NOTHING is worth that much unhappiness and well done you for removing it!

“…give me strength to accept the things I cannot change, the courage to change the things I can, and the wisdom to know the difference”.

Up for a ride or run when you feel like it!

Paula White May 22, 2013 at 9:17 am

Thanks Tracey. I am still loving the cycling and running and would LOVE to get together for one or both of those soon. xx

Jennifer Mackerras May 13, 2013 at 8:38 am

I think these are the two things we all most need to learn, and that every child should get to experience: knowing how to set goals, and knowing how to walk away. And I think we prioritise the first over the second.
When I was younger, I longed to play flute. My parents made it happen for me – they found a flute, found a teacher, and I had lessons. And I did enjoy it, but I knew after a year or two that I wasn’t very good, and was never going to be very good, and that what I really wanted to do was have
A go at singing. But not quitting was a very high value in my home and school, so I kept playing flute for far longer than I ought.
I kept at my postgrad degree and finished it, even though I came to know it was the wrong thing for me. I wasn’t ‘a quitter’, so I kept going, at the expense of my health. But it taught me a major lesson.
Giving yourself permission to quit is as essential as giving yourself permission to try something new and risky. In fact, they go together. I recently pushed way outside my comfort zone by running the Bristol 10k. I would never have done it if I had made a rule for myself that I couldn’t quit if the goal turned out to be too advanced for me. To take risks, one has to give oneself permission to experiment and play, and that means giving permission for messing up, getting things wrong, and quitting if it turns out to be a wrong path.
Paula, well done for experimenting, and thank you for this lovely reminder of how important it is to be kind to oneself.

Paula White May 22, 2013 at 9:19 am

Thanks for your lovely comments Jen and for sharing your story. It is drummed into us that quitting is bad and certainly if we all gave up things and didn’t see them through then nothing would be accomplished. I guess that’s why it’s so hard to stand up and say “Actually this is not for me” and walk away. Like you say though – you never know what is for you unless you experiment and try things, and through doing that you can find some fantastic things that really are for you and it’s on those that our time is best spent. Well done on your 10k! I may join you next year :-) xx

Steve May 13, 2013 at 1:30 am

Well done. You deserve a hug. For being you.

Paula White May 22, 2013 at 9:20 am

Hugs welcomed and accepted :-) And thanks. x

Zoe walker May 12, 2013 at 10:25 pm

This blog entry is why you are my friend and why I admire you so much, BBQ still on may be with a short walk before?

Paula White May 22, 2013 at 9:21 am

I feel humbled by that lovely remark. It’s because of the support of my friends that I feel able to push myself outside of my comfort zone and for that, thank you. xx Can’t wait until BBQ and any attached activities :-) x

Dave Cooper May 12, 2013 at 8:31 pm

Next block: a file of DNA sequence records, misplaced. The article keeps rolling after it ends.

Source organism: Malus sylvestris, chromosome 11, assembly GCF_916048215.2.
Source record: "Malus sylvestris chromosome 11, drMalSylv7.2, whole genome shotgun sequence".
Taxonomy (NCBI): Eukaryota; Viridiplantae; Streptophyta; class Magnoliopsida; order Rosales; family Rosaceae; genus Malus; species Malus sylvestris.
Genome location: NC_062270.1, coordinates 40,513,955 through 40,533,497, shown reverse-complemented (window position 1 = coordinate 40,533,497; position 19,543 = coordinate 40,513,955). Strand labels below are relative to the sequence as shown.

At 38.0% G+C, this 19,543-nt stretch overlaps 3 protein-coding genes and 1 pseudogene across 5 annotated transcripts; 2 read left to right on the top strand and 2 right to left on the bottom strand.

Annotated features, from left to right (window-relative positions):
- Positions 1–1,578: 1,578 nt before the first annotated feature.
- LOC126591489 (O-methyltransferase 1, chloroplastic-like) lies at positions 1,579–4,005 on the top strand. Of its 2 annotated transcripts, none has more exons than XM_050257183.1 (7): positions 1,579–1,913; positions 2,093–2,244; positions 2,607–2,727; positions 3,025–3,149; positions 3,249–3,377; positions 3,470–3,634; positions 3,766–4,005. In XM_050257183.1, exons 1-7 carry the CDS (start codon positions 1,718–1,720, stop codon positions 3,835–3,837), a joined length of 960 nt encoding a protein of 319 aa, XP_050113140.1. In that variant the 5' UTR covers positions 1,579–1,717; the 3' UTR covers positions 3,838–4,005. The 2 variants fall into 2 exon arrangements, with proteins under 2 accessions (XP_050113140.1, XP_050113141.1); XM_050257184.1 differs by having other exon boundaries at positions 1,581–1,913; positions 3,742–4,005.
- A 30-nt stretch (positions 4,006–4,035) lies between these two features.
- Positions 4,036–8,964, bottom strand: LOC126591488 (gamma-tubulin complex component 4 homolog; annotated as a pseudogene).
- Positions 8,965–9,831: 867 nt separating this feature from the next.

“Failure isn’t falling down, it’s staying down.”

As Georgina says, I love the honesty of what you’ve said here. We’ve all felt like this sometimes – I know I’ve agreed to do things in the past and have struggled with making them happen, for a variety of reasons. Sometimes I pulled it off, sometimes I didn’t; but my criteria for pressing on would be much the same as yours: “Is this making me happy? Am I getting something out of it other than a world of stress?” At the end of the day, personal fulfilment is what it’s all about; that’s not a selfish view, IMO, more a realistic one. You can build skyscrapers and get no thanks for it – what’s important is self-recognition and self-improvement, not what anyone else may or may not provide you with if you achieve a goal.

Proud of you, P.

Paula White May 22, 2013 at 9:23 am

Thanks Dave – you’re a star. I am aware that by sharing stories like this I may seem vulnerable or weak but no, actually I’m just human. By pushing myself to achieve things I will sometimes achieve and sometimes not but as long as I’m happy along the way and so are those around me, then it’s ALL GOOD. I think that honesty shows us all that we’re just the same and if more people were able to be open about how they feel about things we’d all gain great comfort from knowing we’re not alone. xx

Olivia van der Werff May 12, 2013 at 8:17 pm

Well done you taking such a sensible decision for such a good reason. Life is way too short to put oneself through stress and worry for something that is supposed to be fun! It’s so easy to get caught up in these things but when it starts to make you unhappy then it’s time to walk away and do something that feels good.

Georgina Tankard May 12, 2013 at 4:50 pm

Loves the honesty of your post. It is so important to enjoy the tasks we set ourselves. So much can be learnt from any challenge, sometimes we learn more from things that don’t go so well yet we will beat ourselves up. At lest we tried and learnt along the way, better than not trying at all..

Paula White May 22, 2013 at 9:25 am

Learning to be kind to myself is one of my big challenges and also one of the challenges I often help clients and colleagues with. At the end of the day, the one person who is around us 24/7 for life is ourselves and being our own best friend will make that journey a far happier one. x

Chris Budd May 12, 2013 at 4:21 pm

Well done, Paula. You deserve huge congratulations for this decision, because it is clearly the right one for you.

Paula White May 22, 2013 at 9:26 am

Thanks Chris. Your support, kindness and honesty is welcomed and appreciated. It’s nice to be doing these things and being excited by them again. Life brings enough pressure without choosing to take it from things we do by choice. x